Hey, Beacon Hill, pay attention to the arts

Shortchanged for too long, we need a dedicated funding stream

IN 1973, LED ZEPPELIN played to hordes of adoring fans at the Boston Garden on its blockbuster US tour, just over 80,000 people attended the MFA’s exhibit “Soviet Union: Arts and Crafts in Ancient Times,” and Massachusetts lawmakers established the Special Committee on the Arts to establish a model for arts funding at the local level.

Led Zeppelin and the Soviet Union have long since broken up—the Garden was reduced to rubble, too—but Massachusetts is still trying to figure out the best methods for funding the arts.

From the Berkshires to the Cape and Essex County to neighborhoods throughout Boston and Worcester, the creative sector is a driver of economic impact and workforce talent. In racially and culturally diverse communities, the arts and creativity engender neighborhood stability, community cohesion, and youth development. Through cultural tourism, the creative sector contributes to Massachusetts tourism economy—the third largest industry in the Commonwealth—made possible through public funding streams distributed throughout every community and legislative district.

Yet, as the creative sector’s contributions to the strength and vitality of the Commonwealth continue to grow, the ways in which we fund this critical sector have not innovated.

Once upon a time, the Special Committee on the Arts settled on what seemed a strong long-term plan. The result of its work was the establishment of the Arts Lottery. The lottery was administered by the Massachusetts Arts Lottery Council and municipalities organized their own Local Cultural Councils to distribute funds.

After being rebranded as “Megabucks,” the lottery’s fortunes grew and dollars poured directly into cities and towns, providing direct access to arts and cultural participation for everyone in Massachusetts. The Legislature also introduced a $1,000 minimum allocation for local cultural councils.

But the funding stream ran dry after the Massachusetts Arts Lottery Council merged with the Massachusetts Councils for the Arts and Humanities in 1990 to form the Mass Cultural Council. Amid a recession, state budget cuts trickled down to the Cultural Council, reducing funding for local cultural councils. Community arts organizations around the Commonwealth were forced to dramatically scale back their programming.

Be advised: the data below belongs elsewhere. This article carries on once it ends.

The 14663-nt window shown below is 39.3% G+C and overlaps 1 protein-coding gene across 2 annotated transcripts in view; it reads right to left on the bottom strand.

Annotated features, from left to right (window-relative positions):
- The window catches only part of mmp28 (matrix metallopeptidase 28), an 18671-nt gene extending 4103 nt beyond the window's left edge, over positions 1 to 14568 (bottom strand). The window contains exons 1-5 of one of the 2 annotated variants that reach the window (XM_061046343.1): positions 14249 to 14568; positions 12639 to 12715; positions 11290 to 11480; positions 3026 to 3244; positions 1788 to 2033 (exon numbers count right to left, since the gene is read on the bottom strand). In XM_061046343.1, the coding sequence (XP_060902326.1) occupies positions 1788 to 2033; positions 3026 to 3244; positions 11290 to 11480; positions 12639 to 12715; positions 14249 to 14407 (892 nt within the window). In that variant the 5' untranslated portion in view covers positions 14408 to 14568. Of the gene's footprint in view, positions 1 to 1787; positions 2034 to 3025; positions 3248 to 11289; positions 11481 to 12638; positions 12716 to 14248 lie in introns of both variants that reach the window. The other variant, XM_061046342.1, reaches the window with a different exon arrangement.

While there was some bounce back in the mid-1990s, public arts funding was not prioritized on Beacon Hill until the last five years when artists, arts and cultural organizations, and their allies began organizing and advocating. In 2015, for example, the Massachusetts Cultural Council’s budget increased from $12 million to $14.6 million, its largest in nine years. In 2019, lawmakers boosted the investment to $16 million. By contrast, in 1989, public arts funding stood at $27 million.

Though this renewed investment is welcome and necessary, the creative sector is compromised by public and private funding that does not keep pace with its transformative impact on community safety, health, and economic well-being.

While communities in North Adams, New Bedford, and Salem have incorporated creative place-making strategies to revitalize and reinvent their economies, public funding sources are limited. Groups like Angkor Dance Troupe in Lowell, Enchanted Circle Theatre in Holyoke, and Zumix in East Boston provide creative outlets, leadership development, arts-integrated teaching curriculum, and after-school jobs to young people, but programmatic funding is siloed and hard won. Public art projects in downtown Boston, Worcester, and Lynn change the way we understand our communities as they democratize access to art and creativity in the public realm, but committed funding for public art is scarce.

A dedicated revenue stream to fund the state’s investment in arts and culture can ensure that this vital sector will not again be hobbled by economic downturns or political trends. There are lessons to be learned from cities like Austin, Chicago, or Los Angeles, where small occupancy taxes fund arts programs; or Denver, St. Paul, and San Antonio, where a small percent of sales tax supports hundreds of vibrant creative and cultural venues and organizations. The city of Charlotte, North Carolina, has also studied ways to bolster its arts funding and voters will soon have their say on a quarter-cent sales tax to support the creative economy.

Meet the Author

Emily Ruddock

Executive director, MASSCreative
Meet the Author

Karen Ristuben

Program director, creative county initiative, Essex County Community Foundation
As it did 46 years ago, the Legislature has the opportunity to thoughtfully consider a dedicated revenue stream to support the Commonwealth’s creative sector through two bills currently before the Joint Committee on Tourism, Arts and Cultural Development. House Bill 2943 and Senate Bill 2021 each would authorize a new state commission to examine state funding promoting tourism, arts, and culture and recommend new sources of funding to increase tourism and the promotion of arts, culture, and workforce development. The commission would ensure that Massachusetts’ investment in its creative sector is serving its burgeoning creative economy, on par with other states.

Given the many ways that a thriving creative sector benefits our urban, suburban, and rural areas—including the $2 billion of economic activity it generates annually in Massachusetts—it makes sense to examine ways to bring more support to cultural organizations, artistic communities, and arts education efforts. We hope the Legislature will take this important first step soon.

Emily Ruddock is the executive director of MASSCreative and Karen Ristuben is program director for the creative county initiative of the Essex County Community Foundation.